The Closed Circle by Jonathan Coe - review by Sebastian Shakespeare

Sebastian Shakespeare

The Forty-Ninth Sharpest Man in Britain

The Closed Circle

By

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THE CLOSED CIRCLE is the sequel to Jonathan Coe's comedy The Rotters' Club. We have left the 1970s behind and moved on twenty-five years from Heath's to Blair's Britain. You don't need to read the first book to enjoy the second; it stands alone as a richly comic, entertaining novel (and there is a helpful two-page synopsis of what has gone before). The original schoolboy cast - a quintet comprising Benjamin and Paul Trotter, Sean Hardy, Philip Chase, and Doug Anderton - are now twenty-five years older, greyer and more grizzled, and each of them finds his midriff is starting to expand 'according to some strange independent timetable of its own which bore no relation to the amount of food actually consumed'. The new century promises so much but has failed to deliver. It is sticking to a strange apocalyptic timetable of its own: the Paddington train crash, 11 September, and the looming war in Iraq.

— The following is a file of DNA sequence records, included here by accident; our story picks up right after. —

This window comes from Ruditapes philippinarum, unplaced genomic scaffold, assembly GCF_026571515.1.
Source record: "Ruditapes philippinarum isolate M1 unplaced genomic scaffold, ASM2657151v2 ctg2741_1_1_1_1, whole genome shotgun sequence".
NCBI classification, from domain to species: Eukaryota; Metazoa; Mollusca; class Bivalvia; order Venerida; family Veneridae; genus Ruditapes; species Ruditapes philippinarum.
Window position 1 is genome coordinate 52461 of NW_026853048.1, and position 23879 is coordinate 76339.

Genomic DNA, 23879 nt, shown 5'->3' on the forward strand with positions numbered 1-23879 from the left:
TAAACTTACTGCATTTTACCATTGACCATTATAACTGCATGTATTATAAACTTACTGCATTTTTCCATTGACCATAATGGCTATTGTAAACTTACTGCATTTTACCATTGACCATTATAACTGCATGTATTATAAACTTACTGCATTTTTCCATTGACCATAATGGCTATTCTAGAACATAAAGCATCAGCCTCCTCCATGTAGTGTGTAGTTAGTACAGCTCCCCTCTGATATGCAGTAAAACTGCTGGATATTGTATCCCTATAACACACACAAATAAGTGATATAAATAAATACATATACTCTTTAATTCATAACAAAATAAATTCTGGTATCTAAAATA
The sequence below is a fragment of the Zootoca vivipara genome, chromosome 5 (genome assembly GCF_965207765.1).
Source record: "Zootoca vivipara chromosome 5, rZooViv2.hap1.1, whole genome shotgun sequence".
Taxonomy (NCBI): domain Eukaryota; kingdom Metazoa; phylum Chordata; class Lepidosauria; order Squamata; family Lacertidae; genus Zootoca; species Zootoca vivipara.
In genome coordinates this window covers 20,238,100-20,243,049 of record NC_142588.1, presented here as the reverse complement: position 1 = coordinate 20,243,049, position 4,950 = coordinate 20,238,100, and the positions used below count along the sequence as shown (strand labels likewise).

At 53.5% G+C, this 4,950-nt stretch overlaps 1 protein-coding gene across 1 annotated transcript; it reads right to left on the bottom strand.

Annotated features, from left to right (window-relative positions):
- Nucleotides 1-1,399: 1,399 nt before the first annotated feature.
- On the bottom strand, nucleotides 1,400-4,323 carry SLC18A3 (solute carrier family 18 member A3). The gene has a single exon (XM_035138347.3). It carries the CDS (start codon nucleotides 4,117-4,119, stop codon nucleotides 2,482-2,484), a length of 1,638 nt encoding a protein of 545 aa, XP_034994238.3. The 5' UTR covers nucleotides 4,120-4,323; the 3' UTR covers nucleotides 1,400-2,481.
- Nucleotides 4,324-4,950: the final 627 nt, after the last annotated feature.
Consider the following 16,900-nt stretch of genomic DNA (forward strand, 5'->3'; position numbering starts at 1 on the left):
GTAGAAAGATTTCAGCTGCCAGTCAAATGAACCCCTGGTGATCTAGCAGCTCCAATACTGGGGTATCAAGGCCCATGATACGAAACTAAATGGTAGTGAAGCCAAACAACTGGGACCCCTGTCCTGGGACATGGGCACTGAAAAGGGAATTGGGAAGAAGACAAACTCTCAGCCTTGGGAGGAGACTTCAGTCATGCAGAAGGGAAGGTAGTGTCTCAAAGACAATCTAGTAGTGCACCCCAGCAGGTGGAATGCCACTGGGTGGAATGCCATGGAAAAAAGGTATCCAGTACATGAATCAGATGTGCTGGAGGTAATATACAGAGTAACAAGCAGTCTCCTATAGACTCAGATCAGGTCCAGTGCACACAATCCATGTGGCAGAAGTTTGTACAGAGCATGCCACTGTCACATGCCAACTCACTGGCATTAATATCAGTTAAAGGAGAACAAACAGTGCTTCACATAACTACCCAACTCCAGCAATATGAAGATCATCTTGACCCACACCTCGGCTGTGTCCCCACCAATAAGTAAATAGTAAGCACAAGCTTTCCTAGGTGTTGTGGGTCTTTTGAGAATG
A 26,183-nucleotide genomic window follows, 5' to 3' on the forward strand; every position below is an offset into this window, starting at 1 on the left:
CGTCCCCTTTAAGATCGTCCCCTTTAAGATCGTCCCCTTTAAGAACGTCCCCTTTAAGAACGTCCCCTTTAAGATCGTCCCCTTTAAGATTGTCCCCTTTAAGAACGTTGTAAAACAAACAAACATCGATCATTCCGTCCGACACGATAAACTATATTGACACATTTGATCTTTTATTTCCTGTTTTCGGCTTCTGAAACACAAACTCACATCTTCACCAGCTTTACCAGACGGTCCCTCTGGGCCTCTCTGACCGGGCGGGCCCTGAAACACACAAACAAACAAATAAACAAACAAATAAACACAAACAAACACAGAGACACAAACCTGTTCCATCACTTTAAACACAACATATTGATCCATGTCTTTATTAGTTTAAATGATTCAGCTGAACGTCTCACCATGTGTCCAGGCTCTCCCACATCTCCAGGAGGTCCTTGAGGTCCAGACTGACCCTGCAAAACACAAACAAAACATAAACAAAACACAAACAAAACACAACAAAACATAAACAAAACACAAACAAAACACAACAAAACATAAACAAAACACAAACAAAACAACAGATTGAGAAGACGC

The novel opens with Claire Newman, estranged wife of Philip Chase, returning to live in Britain after five years in Italy. People are angry and road rage is prevalent. Unlike Italy, 'here, they really seem to mean it' and there is a 'terrible, seething frustration'. The frustration is shared by

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